- Tyndale was so focused on his goal that the rest of his life revolved around it. When he had a falling out with churchmen in Gloucestershire, he relocated to London. Cuthbert Tunstall took over Walsh's patronage, allowing Tyndale to proceed with the translation he was aiming for.
- An English merchant, Humphrey Monmouth, approached Tyndale in London in 1523, impressed by the way he preached. Monmouth provided Tyndale with a board and lodging house where he could continue his studies. Monmouth appeared to be second-guessing his decision to take Tyndale into his home.
- Tyndale hoped for more help so that he could continue his work towards making an English Bible. Tyndale left London in 1524 with the hope of achieving his goal abroad, and he did so with some financial assistance from Monmouth and other merchants.
Translations and Writings
- Tyndale did not stay in one place for the next ten years. He relocated to wherever his work required him to be, or where he felt safe. He made progress toward his goal. By 1525, he had finished translating the New Testament and travelled to Cologne to supervise its printing, which was risky because Cologne was a Catholic city. He collected the printed materials and brought them with him to Worms
- Worms mass-produced the first English New Testament in 1526. It was not the translation that was important, but the fact that the Bible was available to English people in a language they could understand.
- Tyndale had to learn Greek to translate from the original language. Tyndale made certain that his translations were simple to understand. Tyndale also wrote about his church criticisms, which aided his theological position. Tyndale had been referred to as a Lutheran since the 16th century due to the influence of Martin Luther's teachings on him.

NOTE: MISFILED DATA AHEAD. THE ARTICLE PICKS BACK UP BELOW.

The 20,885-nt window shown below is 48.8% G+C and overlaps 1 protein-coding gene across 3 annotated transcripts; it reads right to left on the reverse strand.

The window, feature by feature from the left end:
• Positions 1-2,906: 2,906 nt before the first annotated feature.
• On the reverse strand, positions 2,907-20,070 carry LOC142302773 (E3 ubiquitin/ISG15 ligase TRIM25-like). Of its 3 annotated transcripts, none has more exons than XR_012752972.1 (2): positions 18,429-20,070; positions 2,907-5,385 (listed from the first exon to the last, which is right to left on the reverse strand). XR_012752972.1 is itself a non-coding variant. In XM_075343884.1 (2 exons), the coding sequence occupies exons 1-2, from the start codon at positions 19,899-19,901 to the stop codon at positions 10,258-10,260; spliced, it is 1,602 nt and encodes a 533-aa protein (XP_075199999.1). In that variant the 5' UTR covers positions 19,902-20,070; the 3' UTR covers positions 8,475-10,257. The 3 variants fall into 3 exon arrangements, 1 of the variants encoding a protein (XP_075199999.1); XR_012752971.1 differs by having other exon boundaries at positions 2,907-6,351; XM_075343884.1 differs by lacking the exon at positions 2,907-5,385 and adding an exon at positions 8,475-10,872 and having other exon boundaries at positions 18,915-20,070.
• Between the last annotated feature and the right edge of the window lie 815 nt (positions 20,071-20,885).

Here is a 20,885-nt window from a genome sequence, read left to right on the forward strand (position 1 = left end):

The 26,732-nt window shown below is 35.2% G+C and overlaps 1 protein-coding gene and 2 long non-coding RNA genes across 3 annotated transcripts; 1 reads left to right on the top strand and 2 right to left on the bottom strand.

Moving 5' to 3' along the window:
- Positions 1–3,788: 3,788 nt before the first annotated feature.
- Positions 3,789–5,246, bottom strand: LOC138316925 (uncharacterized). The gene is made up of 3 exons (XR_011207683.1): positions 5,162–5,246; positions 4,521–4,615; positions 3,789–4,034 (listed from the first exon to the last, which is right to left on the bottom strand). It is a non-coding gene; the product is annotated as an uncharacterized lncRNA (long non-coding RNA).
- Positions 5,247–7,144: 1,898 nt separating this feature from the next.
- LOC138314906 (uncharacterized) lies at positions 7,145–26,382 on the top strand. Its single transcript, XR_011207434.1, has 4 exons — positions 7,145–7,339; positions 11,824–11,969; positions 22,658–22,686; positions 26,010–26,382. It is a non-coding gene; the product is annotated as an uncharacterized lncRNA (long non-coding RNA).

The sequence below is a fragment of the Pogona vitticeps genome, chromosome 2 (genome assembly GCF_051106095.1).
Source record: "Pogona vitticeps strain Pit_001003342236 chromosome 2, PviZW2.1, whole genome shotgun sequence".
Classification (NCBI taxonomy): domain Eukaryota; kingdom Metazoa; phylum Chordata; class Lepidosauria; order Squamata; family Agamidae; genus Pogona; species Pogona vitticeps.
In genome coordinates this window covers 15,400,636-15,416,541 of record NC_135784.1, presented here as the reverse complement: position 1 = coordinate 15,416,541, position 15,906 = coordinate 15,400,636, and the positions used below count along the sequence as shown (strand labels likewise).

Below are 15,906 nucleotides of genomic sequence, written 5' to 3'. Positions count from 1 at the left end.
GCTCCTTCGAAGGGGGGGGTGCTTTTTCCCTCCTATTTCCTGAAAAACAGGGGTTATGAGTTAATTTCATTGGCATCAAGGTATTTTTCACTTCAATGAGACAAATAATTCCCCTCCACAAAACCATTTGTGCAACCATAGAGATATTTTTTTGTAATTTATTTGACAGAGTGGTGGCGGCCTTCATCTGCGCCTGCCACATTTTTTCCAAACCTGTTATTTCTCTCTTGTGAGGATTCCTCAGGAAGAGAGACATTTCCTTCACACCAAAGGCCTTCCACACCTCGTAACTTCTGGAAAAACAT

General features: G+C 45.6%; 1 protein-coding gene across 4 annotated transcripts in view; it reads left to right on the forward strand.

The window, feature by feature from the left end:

- Intending to translate the entire Bible into English, he studied Hebrew to translate the Old Testament. Tyndale was no longer an obscure scholar when the New Testament arrived in England. He was concerned that the authorities would intervene. Indeed, his translation, like Luther's writings, was burned at St. Paul's Cross.
Some people tried to persuade him to return to England. Tyndale sought assurance from King Henry that the Bible would be allowed in English, fearing that the king would burn him. Tyndale knew it would be dangerous for him to return to England, so he stayed abroad.
- Men involved in his translation, as well as those who smuggled and distributed stolen copies, were burned at Smithfield.
- Even his old patron, Monmouth, was questioned about his support for Tyndale.
- Tyndale returned to Antwerp in late 1529. His English translation of the Old Testament was brought to England over the next few years.
Death of the Father of the English Bible
- William Tyndale still spent a few months of freedom from the judgement of the king. Tyndale stayed in Antwerp with an English merchant and his wife, Anna, during the summer of 1534. During the same season, Tyndale's former assistant, George Joye, edited a new edition that infuriated him. Before editing, the assistant did not consult with him. Tyndale thought Joye's changes were quite inaccurate. As a result, he set out to complete his revision. He went to the house of the English merchant, Thomas Poyntz, to finish the urgent revision in peace.
- In November 1534, the revised New Testament was published. A mysterious Henry Phillips appeared out of nowhere. Phillips enrolled at the University of Leuven in December 1534, a school known for attracting religiously conservative Englishmen. Tyndale was living in the house of the English merchant Poyntz at the time, where he brought Phillips. Tyndale may have had faith in Phillips, but Poyntz did not. Phillips headed Tyndale's arrest from the merchant's house in the spring of 1535. Despite the merchant's efforts to save Tyndale, the translator remained in that prison until the autumn of 1536, when he was taken out, strangled, and burned.